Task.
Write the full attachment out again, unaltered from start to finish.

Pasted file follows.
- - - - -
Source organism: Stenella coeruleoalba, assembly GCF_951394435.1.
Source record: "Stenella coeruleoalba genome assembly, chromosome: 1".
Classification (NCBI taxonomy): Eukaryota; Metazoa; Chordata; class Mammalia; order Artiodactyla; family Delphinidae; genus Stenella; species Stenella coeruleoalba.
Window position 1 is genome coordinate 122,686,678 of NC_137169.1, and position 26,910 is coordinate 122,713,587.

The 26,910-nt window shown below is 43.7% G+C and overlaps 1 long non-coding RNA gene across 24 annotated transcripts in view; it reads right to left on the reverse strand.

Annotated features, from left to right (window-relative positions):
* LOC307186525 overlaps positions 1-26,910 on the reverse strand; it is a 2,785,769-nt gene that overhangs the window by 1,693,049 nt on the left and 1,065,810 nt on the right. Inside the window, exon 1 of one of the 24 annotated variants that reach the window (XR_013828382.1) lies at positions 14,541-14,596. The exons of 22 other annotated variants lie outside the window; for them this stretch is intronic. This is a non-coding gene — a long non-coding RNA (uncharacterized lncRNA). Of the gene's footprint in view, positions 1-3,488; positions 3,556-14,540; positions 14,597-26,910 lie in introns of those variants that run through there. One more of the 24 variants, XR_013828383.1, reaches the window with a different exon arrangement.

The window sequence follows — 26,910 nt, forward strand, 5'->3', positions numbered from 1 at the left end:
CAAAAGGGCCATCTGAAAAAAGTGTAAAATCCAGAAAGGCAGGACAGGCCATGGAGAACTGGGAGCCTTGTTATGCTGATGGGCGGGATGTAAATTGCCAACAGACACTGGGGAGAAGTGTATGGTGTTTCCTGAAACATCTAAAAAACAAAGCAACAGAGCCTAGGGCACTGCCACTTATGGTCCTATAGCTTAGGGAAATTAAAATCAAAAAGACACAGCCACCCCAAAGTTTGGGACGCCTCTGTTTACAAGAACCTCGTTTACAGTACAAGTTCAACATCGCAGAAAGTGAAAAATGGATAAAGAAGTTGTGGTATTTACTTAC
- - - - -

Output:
Source organism: Stenella coeruleoalba, assembly GCF_951394435.1.
Source record: "Stenella coeruleoalba genome assembly, chromosome: 1".
Classification (NCBI taxonomy): Eukaryota; Metazoa; Chordata; class Mammalia; order Artiodactyla; family Delphinidae; genus Stenella; species Stenella coeruleoalba.
Window position 1 is genome coordinate 122,686,678 of NC_137169.1, and position 26,910 is coordinate 122,713,587.

The 26,910-nt window shown below is 43.7% G+C and overlaps 1 long non-coding RNA gene across 24 annotated transcripts in view; it reads right to left on the reverse strand.

Annotated features, from left to right (window-relative positions):
* LOC307186525 overlaps positions 1-26,910 on the reverse strand; it is a 2,785,769-nt gene that overhangs the window by 1,693,049 nt on the left and 1,065,810 nt on the right. Inside the window, exon 1 of one of the 24 annotated variants that reach the window (XR_013828382.1) lies at positions 14,541-14,596. The exons of 22 other annotated variants lie outside the window; for them this stretch is intronic. This is a non-coding gene — a long non-coding RNA (uncharacterized lncRNA). Of the gene's footprint in view, positions 1-3,488; positions 3,556-14,540; positions 14,597-26,910 lie in introns of those variants that run through there. One more of the 24 variants, XR_013828383.1, reaches the window with a different exon arrangement.

The window sequence follows — 26,910 nt, forward strand, 5'->3', positions numbered from 1 at the left end:
CAAAAGGGCCATCTGAAAAAAGTGTAAAATCCAGAAAGGCAGGACAGGCCATGGAGAACTGGGAGCCTTGTTATGCTGATGGGCGGGATGTAAATTGCCAACAGACACTGGGGAGAAGTGTATGGTGTTTCCTGAAACATCTAAAAAACAAAGCAACAGAGCCTAGGGCACTGCCACTTATGGTCCTATAGCTTAGGGAAATTAAAATCAAAAAGACACAGCCACCCCAAAGTTTGGGACGCCTCTGTTTACAAGAACCTCGTTTACAGTACAAGTTCAACATCGCAGAAAGTGAAAAATGGATAAAGAAGTTGTGGTATTTACTTAC